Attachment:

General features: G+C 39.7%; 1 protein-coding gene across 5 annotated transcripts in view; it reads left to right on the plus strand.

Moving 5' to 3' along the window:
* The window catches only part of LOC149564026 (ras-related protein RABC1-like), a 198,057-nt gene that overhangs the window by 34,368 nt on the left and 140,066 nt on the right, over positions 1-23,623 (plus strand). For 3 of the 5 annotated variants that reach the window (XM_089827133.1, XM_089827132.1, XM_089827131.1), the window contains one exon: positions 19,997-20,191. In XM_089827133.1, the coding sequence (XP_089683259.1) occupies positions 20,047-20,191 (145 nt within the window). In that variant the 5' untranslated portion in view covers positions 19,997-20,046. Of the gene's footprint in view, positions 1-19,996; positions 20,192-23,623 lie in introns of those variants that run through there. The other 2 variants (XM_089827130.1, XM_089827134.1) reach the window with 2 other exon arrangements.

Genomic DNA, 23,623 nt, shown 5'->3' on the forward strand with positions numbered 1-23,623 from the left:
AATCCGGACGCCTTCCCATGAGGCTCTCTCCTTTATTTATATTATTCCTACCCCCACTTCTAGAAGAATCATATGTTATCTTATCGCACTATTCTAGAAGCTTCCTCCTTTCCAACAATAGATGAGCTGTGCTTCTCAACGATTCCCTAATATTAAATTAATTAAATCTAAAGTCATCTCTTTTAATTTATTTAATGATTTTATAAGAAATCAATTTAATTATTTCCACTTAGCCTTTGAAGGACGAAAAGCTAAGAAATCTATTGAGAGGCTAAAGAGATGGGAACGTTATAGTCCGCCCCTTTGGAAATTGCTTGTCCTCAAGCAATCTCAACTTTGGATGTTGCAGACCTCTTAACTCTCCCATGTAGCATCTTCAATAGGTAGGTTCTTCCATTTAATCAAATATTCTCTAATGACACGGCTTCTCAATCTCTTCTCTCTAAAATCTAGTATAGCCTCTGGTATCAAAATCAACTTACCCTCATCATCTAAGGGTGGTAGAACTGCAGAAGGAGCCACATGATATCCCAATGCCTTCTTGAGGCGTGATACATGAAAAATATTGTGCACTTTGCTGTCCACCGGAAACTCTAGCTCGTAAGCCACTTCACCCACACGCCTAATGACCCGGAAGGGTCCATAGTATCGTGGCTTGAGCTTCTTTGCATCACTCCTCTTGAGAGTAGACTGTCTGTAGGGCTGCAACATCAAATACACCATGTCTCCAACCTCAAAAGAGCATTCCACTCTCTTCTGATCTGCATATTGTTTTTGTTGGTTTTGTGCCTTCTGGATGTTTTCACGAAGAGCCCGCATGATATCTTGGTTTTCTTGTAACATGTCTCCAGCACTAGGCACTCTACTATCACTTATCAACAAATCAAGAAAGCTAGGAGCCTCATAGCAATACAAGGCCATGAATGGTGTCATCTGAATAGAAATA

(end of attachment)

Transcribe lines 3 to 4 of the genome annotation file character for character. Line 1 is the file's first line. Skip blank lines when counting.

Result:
* The window catches only part of LOC149564026 (ras-related protein RABC1-like), a 198,057-nt gene that overhangs the window by 34,368 nt on the left and 140,066 nt on the right, over positions 1-23,623 (plus strand). For 3 of the 5 annotated variants that reach the window (XM_089827133.1, XM_089827132.1, XM_089827131.1), the window contains one exon: positions 19,997-20,191. In XM_089827133.1, the coding sequence (XP_089683259.1) occupies positions 20,047-20,191 (145 nt within the window). In that variant the 5' untranslated portion in view covers positions 19,997-20,046. Of the gene's footprint in view, positions 1-19,996; positions 20,192-23,623 lie in introns of those variants that run through there. The other 2 variants (XM_089827130.1, XM_089827134.1) reach the window with 2 other exon arrangements.

Genomic DNA, 23,623 nt, shown 5'->3' on the forward strand with positions numbered 1-23,623 from the left: